In Brief:  The Trademark Trial and Appeal Board refused to register “Clear” for opaque goods.

Here’s What Happened:  

Dolce Vita Footwear, Inc. (“DVF”) filed an intent to use application for the word “Clear” to be used for tote bags, baggage tags, hand bags and similar items. The Examining Attorney refused registration. The Examining Attorney argued that the mark was merely descriptive of transparent goods. Since this was an intent to use application, DVF didn’t submit a specimen of use. So, DVF responded explaining that the goods will not be transparent. That didn’t help. The Examining Attorney responded that registration will be refused because if the goods aren’t transparent than the trademark is deceptively misdescriptive of the goods. DVF offered to add an exclusion for transparent goods to the description of its goods. The Examining Attorney didn’t accept that solution and issued a final office action refusing registration. DVF requested the Trademark Office reconsider the refusal and appealed to the Trademark Trial and Appeal Board (“TTAB”). DVF lost in both places.

The TTAB affirmed the refusal. The TTAB acknowledged that in order to refuse registration based on the mark being deceptively misdescriptive, the mark has to be descriptive of the goods, rather than suggestive, fanciful or arbitrary. The TTAB agreed with the Examining Attorney that, based on dictionary definitions and third party websites, consumers are going to assume that “Clear” means the goods are transparent. The TTAB also agreed with the Examining Attorney that excluding transparent goods from the description of the goods in the trademark application wouldn’t fix the problem.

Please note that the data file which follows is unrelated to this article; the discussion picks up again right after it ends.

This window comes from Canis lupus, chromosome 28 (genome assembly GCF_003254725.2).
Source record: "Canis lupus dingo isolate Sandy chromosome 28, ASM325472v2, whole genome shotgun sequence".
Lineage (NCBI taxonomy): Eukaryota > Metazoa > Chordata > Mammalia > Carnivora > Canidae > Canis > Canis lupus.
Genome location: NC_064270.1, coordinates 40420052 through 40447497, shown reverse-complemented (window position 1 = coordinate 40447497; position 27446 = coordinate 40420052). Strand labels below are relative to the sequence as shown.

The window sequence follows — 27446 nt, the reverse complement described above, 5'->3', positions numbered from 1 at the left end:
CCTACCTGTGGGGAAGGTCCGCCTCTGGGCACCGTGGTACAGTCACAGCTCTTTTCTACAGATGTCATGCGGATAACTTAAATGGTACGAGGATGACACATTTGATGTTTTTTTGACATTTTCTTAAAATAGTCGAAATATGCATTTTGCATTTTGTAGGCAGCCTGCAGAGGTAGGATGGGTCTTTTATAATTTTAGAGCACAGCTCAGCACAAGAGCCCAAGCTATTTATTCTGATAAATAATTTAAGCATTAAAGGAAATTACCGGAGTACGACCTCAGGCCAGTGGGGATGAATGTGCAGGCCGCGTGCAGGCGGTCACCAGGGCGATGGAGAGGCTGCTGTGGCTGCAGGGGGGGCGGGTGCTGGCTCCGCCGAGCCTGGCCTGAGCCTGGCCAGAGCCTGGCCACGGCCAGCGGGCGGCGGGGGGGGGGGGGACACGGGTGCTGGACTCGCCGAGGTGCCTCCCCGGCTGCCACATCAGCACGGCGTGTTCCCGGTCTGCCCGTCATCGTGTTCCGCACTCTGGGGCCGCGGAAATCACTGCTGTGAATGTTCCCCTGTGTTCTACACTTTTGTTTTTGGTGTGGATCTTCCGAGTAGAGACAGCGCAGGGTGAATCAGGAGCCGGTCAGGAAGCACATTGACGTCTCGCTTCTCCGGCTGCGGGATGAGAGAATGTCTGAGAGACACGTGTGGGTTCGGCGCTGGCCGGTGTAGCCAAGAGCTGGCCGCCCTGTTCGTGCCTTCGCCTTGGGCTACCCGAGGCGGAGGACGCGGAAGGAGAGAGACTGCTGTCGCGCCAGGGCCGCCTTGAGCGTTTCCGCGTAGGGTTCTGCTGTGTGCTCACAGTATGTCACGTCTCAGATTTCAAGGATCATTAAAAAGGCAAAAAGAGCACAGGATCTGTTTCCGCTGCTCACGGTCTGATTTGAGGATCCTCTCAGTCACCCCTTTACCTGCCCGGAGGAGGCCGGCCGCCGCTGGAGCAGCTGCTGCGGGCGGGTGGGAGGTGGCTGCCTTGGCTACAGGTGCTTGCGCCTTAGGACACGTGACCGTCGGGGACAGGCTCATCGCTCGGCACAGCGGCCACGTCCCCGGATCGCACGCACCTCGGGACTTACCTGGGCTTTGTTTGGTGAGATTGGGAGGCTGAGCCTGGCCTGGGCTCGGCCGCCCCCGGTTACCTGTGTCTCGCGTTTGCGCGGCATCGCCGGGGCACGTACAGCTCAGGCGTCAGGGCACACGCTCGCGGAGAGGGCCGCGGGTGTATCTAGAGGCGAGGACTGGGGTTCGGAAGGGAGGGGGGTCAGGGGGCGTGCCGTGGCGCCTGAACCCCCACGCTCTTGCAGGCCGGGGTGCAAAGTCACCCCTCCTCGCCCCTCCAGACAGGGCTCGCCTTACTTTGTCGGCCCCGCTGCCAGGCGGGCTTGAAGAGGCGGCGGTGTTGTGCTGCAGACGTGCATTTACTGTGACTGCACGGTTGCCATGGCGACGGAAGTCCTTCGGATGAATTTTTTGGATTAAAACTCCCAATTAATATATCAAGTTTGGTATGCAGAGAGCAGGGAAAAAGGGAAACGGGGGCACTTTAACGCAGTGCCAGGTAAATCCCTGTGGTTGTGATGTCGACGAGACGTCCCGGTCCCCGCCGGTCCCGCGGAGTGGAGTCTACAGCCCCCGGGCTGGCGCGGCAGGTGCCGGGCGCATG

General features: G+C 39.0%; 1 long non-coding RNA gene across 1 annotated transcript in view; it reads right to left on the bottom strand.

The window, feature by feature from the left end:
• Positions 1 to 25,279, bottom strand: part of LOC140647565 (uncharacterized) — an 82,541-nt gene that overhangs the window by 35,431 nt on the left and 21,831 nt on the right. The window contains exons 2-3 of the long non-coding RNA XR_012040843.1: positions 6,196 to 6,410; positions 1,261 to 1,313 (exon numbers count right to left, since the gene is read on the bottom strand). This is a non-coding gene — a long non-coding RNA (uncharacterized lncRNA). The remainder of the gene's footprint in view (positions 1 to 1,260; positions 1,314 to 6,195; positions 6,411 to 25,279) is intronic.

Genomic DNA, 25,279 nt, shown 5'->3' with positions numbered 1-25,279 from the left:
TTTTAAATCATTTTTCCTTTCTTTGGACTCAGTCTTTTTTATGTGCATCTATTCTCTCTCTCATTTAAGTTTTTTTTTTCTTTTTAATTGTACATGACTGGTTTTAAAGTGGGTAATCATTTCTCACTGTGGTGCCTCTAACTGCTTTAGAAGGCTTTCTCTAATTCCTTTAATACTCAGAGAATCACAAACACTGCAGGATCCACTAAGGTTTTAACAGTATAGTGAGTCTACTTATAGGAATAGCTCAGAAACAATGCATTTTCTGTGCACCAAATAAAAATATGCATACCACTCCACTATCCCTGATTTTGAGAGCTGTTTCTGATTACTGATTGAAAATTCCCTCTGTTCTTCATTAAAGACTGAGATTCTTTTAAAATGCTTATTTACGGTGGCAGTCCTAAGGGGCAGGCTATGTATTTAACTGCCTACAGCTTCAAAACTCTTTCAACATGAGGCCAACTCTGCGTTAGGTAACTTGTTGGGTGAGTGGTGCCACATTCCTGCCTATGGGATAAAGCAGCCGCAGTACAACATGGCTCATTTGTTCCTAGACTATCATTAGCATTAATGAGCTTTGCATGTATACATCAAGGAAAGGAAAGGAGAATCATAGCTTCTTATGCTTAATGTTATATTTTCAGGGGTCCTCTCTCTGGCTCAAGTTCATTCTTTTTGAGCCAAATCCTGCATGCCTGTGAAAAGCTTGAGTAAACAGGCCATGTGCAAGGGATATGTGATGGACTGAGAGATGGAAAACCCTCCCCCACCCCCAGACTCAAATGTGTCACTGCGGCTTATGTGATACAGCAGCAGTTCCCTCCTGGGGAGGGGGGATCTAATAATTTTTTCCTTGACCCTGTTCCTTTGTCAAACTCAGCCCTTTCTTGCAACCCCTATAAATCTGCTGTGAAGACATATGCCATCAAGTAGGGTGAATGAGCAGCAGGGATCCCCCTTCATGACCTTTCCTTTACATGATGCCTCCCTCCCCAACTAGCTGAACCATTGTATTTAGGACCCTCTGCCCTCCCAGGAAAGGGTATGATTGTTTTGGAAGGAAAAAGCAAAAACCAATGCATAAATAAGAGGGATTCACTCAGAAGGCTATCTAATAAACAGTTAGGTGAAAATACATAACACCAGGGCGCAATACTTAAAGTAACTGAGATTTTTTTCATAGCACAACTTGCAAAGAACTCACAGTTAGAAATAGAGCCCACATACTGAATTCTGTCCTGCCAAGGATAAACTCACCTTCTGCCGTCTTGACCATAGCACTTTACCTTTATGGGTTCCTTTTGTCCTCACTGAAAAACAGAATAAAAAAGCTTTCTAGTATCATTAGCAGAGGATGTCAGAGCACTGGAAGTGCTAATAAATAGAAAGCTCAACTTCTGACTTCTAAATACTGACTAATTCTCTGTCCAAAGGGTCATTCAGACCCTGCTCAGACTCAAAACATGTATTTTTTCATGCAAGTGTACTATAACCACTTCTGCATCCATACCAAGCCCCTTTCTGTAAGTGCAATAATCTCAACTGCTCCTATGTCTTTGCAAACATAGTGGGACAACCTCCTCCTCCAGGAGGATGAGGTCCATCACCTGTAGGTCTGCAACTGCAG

Having determined that “Clear” is misdescriptive, the TTAB turned to whether a consumer would actually be misled. Here, DVF argued that the consumer would immediately understand the goods weren’t clear because they will be opaque. The TTAB rejected the argument. The TTAB focused on the impression that the mark would give about an attribute of the goods. Consumers would understand that the goods were transparent. The fact that the goods are not transparent deceives the consumer.

WHY YOU SHOULD KNOW THIS:  A deceptively misdescriptive trademark is one that misleads the consumer about an attribute of the goods. For example “Lovee Lamb” for seat covers that are not made from lamb’s wool would be deceptively misdescriptive. DVF’s biggest problem is that its competitors sell a lot of bags and totes that are, indeed, transparent. Because of the already established market, the consumer already has an idea about what “Clear” would mean.

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